Hasan admits to participating in Jihad by shooting soldiers - KXXV Central Texas News Now


Hasan admits to participating in Jihad by shooting soldiers


Defense standby counsel submitted a private document in regards to the mental health report documents accused Fort Hood shooter Maj. Nidal Hasan released to the New York Times.

They are concerned about the documents getting into the prosecution's hands because the documents reveal Hasan's intent.

In the documents Hasan expresses no regret for the shooting. New York Times reporter Manny Fernandez spoke to News Channel 25's Markeya Thomas about the mental health report documents released to the New York Times.

"He's very unapologetic about what he did," said Fernandez.

Hasan walked sanity board members through the day of shooting, saying he knew his noon prayer would be his last before, "either going to jail or dying." 

He wanted to get to the SRP building before 3 p.m. because that's when it would be filled with the greatest amount of soldiers.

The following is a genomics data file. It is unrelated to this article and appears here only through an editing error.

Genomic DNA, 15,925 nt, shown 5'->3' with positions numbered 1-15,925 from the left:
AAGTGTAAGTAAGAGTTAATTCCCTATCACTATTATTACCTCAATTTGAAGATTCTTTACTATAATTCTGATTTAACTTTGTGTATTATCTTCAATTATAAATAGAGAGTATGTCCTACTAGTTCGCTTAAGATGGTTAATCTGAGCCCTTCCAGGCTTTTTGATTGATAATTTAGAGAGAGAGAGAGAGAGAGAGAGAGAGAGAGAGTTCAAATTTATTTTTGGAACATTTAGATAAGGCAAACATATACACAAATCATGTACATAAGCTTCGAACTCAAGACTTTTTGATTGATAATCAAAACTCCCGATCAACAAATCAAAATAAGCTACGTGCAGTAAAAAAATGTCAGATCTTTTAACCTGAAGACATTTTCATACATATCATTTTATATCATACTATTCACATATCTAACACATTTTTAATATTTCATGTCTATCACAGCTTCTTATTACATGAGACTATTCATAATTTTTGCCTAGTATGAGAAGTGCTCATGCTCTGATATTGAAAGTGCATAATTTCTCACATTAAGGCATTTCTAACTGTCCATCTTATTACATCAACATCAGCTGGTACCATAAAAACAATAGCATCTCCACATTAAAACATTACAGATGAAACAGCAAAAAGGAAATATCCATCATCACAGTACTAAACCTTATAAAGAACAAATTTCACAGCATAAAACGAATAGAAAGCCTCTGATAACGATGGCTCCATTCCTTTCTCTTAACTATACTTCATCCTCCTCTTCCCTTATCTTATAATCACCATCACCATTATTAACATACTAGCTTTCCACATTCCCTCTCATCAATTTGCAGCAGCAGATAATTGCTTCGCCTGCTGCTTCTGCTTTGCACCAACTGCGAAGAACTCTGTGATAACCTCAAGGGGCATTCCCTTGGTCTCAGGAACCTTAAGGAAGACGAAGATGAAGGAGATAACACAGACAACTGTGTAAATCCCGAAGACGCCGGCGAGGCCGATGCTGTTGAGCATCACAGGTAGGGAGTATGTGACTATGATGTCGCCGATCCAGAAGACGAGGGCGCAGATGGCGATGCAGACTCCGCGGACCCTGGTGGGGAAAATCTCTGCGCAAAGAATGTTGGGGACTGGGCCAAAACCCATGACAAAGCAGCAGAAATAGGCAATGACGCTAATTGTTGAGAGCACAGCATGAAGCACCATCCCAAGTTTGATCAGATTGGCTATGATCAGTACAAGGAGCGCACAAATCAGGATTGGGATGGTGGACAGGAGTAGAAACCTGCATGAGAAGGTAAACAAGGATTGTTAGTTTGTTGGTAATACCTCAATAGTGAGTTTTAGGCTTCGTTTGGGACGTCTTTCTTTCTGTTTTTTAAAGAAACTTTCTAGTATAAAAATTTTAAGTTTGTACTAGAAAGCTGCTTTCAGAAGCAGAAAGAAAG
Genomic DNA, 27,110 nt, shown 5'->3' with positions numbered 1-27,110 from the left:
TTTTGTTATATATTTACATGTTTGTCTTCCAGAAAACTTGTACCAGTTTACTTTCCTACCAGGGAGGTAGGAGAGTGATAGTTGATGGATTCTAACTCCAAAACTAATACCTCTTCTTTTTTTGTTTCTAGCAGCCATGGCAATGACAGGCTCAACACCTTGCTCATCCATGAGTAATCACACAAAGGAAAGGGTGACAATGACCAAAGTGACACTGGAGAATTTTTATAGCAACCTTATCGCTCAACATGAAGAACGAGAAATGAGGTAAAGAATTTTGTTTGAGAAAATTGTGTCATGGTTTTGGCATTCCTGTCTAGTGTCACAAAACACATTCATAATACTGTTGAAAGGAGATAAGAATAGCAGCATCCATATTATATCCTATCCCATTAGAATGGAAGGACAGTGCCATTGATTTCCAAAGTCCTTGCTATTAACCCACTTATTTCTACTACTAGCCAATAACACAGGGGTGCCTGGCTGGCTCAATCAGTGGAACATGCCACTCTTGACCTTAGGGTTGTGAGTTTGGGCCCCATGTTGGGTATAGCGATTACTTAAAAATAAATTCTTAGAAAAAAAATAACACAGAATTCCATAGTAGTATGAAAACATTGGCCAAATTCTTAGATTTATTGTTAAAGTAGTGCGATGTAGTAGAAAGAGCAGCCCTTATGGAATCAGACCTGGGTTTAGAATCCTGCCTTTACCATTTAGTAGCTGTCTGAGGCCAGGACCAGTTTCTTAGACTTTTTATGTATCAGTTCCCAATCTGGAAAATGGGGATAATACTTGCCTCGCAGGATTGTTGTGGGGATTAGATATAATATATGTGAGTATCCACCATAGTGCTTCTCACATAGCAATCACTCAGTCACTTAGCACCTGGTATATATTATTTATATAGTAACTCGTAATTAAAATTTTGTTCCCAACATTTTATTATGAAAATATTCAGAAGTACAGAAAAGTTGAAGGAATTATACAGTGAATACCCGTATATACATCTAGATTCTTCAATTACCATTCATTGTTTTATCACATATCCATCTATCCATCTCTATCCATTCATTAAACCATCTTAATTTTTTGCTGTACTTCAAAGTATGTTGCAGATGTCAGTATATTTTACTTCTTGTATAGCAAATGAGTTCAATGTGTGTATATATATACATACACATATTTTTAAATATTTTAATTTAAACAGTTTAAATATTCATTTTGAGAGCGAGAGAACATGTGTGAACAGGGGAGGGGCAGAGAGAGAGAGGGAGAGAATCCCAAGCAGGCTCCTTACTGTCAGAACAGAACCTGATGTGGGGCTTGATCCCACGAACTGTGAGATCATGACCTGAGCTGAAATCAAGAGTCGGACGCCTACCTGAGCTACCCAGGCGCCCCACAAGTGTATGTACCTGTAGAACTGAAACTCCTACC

"He sought out men and women in their combat fatigues," explains Fernandez. "And avoided civilians for the most part."

On the side of the document, Hasan writes he broke his oath that compels him to speak out against, what he calls, an illegal war in Afghanistan and Iraq.

"At one point he says he feels what he did wasn't wrong because he was trying to protect his Muslim brothers," said Fernandez.

Later in the trial, Military Judge Col. Tara Osborn ordered the prosecution to ignore the recent medical releases.

The prosecution also cross-examined three expert witnesses.

The experts testified to the autopsies of six victims, proving their deaths were caused by gunshot wounds.

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